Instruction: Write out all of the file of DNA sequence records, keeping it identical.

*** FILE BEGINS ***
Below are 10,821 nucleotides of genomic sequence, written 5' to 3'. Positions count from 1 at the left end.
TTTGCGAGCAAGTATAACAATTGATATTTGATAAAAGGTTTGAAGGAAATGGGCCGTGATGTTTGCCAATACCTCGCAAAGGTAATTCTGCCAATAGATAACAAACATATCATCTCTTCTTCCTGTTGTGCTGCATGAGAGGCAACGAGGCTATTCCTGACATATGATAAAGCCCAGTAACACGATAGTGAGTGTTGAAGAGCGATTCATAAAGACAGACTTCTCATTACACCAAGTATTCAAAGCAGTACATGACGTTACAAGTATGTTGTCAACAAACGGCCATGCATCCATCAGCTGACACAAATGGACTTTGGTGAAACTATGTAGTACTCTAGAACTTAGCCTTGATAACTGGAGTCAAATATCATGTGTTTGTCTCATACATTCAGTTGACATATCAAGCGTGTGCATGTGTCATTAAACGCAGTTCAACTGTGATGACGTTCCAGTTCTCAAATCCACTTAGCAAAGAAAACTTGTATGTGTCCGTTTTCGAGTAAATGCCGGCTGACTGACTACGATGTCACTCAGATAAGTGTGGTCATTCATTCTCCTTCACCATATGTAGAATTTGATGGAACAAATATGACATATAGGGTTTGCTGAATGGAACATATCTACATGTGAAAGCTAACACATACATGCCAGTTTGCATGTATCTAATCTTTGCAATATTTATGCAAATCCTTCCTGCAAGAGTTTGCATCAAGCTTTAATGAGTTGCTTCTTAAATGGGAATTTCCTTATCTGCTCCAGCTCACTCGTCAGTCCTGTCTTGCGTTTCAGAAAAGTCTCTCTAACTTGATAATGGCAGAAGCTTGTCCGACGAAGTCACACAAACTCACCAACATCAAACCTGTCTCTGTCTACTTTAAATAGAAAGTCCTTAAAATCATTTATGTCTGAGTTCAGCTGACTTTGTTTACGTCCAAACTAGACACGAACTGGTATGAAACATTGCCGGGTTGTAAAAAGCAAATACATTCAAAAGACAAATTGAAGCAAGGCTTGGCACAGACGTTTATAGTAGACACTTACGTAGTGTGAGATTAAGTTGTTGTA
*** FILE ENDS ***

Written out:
Below are 10,821 nucleotides of genomic sequence, written 5' to 3'. Positions count from 1 at the left end.
TTTGCGAGCAAGTATAACAATTGATATTTGATAAAAGGTTTGAAGGAAATGGGCCGTGATGTTTGCCAATACCTCGCAAAGGTAATTCTGCCAATAGATAACAAACATATCATCTCTTCTTCCTGTTGTGCTGCATGAGAGGCAACGAGGCTATTCCTGACATATGATAAAGCCCAGTAACACGATAGTGAGTGTTGAAGAGCGATTCATAAAGACAGACTTCTCATTACACCAAGTATTCAAAGCAGTACATGACGTTACAAGTATGTTGTCAACAAACGGCCATGCATCCATCAGCTGACACAAATGGACTTTGGTGAAACTATGTAGTACTCTAGAACTTAGCCTTGATAACTGGAGTCAAATATCATGTGTTTGTCTCATACATTCAGTTGACATATCAAGCGTGTGCATGTGTCATTAAACGCAGTTCAACTGTGATGACGTTCCAGTTCTCAAATCCACTTAGCAAAGAAAACTTGTATGTGTCCGTTTTCGAGTAAATGCCGGCTGACTGACTACGATGTCACTCAGATAAGTGTGGTCATTCATTCTCCTTCACCATATGTAGAATTTGATGGAACAAATATGACATATAGGGTTTGCTGAATGGAACATATCTACATGTGAAAGCTAACACATACATGCCAGTTTGCATGTATCTAATCTTTGCAATATTTATGCAAATCCTTCCTGCAAGAGTTTGCATCAAGCTTTAATGAGTTGCTTCTTAAATGGGAATTTCCTTATCTGCTCCAGCTCACTCGTCAGTCCTGTCTTGCGTTTCAGAAAAGTCTCTCTAACTTGATAATGGCAGAAGCTTGTCCGACGAAGTCACACAAACTCACCAACATCAAACCTGTCTCTGTCTACTTTAAATAGAAAGTCCTTAAAATCATTTATGTCTGAGTTCAGCTGACTTTGTTTACGTCCAAACTAGACACGAACTGGTATGAAACATTGCCGGGTTGTAAAAAGCAAATACATTCAAAAGACAAATTGAAGCAAGGCTTGGCACAGACGTTTATAGTAGACACTTACGTAGTGTGAGATTAAGTTGTTGTA